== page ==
â€œI have this thing called the theory of originals. You have to be number one in a class of one. You donâ€™t compete. You find what you do better than anybody else,â€Â Sager said.
What Sager could do was use his anthropological approach to temporarily become one with his subjects and see the world through their eyes.
â€œYou see this sometimes on TV, like Diane Sawyer, sheâ€™s interviewing hookers and sheâ€™ll be like â€˜You did that? For how much?â€™ And sheâ€™s making this face like she just tasted something horrible. Now thatâ€™s really going to make her subject feel good right? Iâ€™m more like â€˜Cool! What was that like?â€™â€Â Sager said. â€œIâ€™m more accepting when I listen. As a reporter, it isnâ€™t about you and your ideas, itâ€™s about them.â€Â
Sager recalls the beginning of his six-year stint at Rolling Stone. The uncomfortable moments that would have frightened or disgusted others didnâ€™t faze him and his ability to turn these scenes into literary pieces is what earned him respect in the industry.
â€œAfter seeing a piece Iâ€™d written about a pimp in D.C., the guy from Rolling Stone saw my piece in the New York Times about pit bull fighting in Philadelphia. These Puerto Rican kids were hanging the dogs if they lost and it was so degraded. The Rolling Stone editor was like, â€˜He can do that ghetto thing,â€™ so he calls me up.â€Â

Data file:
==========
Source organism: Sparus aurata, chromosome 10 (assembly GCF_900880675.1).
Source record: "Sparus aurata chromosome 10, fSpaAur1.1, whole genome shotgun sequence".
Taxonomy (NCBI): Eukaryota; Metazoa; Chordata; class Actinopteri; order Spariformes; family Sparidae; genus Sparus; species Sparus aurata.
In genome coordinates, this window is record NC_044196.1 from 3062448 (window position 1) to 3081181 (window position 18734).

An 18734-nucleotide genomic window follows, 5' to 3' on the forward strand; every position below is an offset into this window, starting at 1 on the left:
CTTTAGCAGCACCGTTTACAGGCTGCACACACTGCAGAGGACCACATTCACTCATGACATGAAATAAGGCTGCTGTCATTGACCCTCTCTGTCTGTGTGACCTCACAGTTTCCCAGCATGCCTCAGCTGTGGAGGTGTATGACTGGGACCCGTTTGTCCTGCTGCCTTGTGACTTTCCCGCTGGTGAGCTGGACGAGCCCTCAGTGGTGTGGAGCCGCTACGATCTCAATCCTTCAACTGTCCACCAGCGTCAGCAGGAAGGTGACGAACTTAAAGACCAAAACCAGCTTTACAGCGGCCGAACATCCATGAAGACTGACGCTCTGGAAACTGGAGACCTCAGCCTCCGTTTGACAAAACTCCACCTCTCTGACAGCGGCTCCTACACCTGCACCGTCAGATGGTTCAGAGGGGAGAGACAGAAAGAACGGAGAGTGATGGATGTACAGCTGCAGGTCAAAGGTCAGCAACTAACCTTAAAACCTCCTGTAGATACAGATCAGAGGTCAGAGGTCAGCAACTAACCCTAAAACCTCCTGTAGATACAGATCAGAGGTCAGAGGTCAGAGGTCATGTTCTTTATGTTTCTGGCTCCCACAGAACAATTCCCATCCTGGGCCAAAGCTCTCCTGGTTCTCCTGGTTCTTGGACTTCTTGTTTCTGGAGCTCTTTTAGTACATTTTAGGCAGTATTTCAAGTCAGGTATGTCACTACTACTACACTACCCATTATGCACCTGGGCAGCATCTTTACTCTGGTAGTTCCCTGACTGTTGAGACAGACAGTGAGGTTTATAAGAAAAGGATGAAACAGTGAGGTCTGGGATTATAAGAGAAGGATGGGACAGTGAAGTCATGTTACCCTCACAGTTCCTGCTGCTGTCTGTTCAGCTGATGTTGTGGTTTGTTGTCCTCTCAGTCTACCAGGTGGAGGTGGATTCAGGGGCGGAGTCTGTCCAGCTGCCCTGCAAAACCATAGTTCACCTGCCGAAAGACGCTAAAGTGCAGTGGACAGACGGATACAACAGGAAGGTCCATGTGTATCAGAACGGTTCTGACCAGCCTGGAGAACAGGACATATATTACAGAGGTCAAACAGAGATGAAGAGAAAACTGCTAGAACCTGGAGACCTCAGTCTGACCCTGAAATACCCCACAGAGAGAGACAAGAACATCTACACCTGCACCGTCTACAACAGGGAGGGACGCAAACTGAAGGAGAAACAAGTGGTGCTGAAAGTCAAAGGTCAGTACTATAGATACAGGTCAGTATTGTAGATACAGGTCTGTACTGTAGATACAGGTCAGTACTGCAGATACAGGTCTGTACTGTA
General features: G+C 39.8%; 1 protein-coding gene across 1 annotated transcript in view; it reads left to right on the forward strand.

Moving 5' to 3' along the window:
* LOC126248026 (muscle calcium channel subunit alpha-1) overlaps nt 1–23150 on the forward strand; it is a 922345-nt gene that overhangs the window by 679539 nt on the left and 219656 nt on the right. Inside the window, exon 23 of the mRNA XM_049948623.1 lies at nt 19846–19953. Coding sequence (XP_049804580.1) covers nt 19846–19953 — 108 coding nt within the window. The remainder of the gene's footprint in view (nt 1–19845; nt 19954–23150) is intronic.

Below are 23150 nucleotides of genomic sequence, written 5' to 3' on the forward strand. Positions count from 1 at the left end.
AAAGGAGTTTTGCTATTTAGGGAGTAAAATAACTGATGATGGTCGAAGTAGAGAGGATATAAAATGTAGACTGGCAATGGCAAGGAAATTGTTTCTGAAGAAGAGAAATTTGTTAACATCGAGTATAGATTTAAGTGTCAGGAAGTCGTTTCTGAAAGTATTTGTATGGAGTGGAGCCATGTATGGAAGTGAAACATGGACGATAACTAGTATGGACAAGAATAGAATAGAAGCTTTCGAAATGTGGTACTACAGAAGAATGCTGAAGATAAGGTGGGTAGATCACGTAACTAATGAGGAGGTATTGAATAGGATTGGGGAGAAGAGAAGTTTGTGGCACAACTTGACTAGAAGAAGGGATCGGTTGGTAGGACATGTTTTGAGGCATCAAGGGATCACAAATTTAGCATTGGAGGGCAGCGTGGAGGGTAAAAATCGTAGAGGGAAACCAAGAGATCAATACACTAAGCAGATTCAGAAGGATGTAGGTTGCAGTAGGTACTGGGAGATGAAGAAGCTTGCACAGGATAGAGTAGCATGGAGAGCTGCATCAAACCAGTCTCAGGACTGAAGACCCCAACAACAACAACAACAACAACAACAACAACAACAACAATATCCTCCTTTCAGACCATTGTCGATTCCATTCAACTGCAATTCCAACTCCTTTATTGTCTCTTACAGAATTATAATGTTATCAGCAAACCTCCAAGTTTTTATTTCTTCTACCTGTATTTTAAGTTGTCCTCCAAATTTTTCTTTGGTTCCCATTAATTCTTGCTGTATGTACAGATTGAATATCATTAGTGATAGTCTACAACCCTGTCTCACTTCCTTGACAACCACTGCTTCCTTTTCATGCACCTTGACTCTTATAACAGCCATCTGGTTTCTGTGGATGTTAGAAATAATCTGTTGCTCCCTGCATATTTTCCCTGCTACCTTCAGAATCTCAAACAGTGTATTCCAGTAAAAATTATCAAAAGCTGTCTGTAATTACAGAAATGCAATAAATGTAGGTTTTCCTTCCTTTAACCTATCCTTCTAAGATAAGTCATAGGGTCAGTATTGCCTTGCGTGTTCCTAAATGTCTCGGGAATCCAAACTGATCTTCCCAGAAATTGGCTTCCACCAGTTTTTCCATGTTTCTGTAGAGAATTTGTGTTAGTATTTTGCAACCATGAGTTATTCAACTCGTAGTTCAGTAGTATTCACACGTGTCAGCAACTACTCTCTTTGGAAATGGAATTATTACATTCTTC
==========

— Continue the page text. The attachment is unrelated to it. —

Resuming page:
Though his career has led him to many unusual adventures, Sager has proven his literary talent through less sensational stories. After Sager left GQ to work at Esquire he was told to write a story about a 90-year-old man.
â€œIâ€™m Sager, the bald guy. (Iâ€™ve) lived with a crack gang, occult, slayer, and you want me to write about a 90-year-old guy? And this is going to be the basis of whether I get another contract? But you know thatâ€™s the story people remember more. That finally got me a nomination for the magazine award.â€Â
Since Sager became a father, heâ€™s spent more time working from his home office and focusing on his novels. He hopes that one day heâ€™ll be known as a novelist who occasionally does journalism.
Looking back on his decision to quit law school and follow his true passion for writing, Sager knows he made the right decision.
â€œWhat thrills me is this creation,â€Â he said. â€œIf youâ€™re lucky enough to be one of those people who have a calling then you need to try to take advantage of that and do everything you can to service that.â€Â
His first novel, Deviant Behavior, was published in 2008 and the three collections of his articles: Scary Monsters and Super Freaks, Revenge of the Donut Boys and Wounded Warriors, showcase some of his most famous articles throughout his career.
Sager visited Cal State Fullerton last spring to lecture during Comm Week and taught a Creative Writing for Journalists seminar at the University of California, Irvine for four years. He urges all students to find what they are passionate about and to develop it for no other reason than it makes them happy. He warns that ignoring your talents and listening to your doubts can lead to a life of regret.
â€œDonâ€™t be afraid to follow your dreams because if you donâ€™t, you definitely wonâ€™t get them.â€Â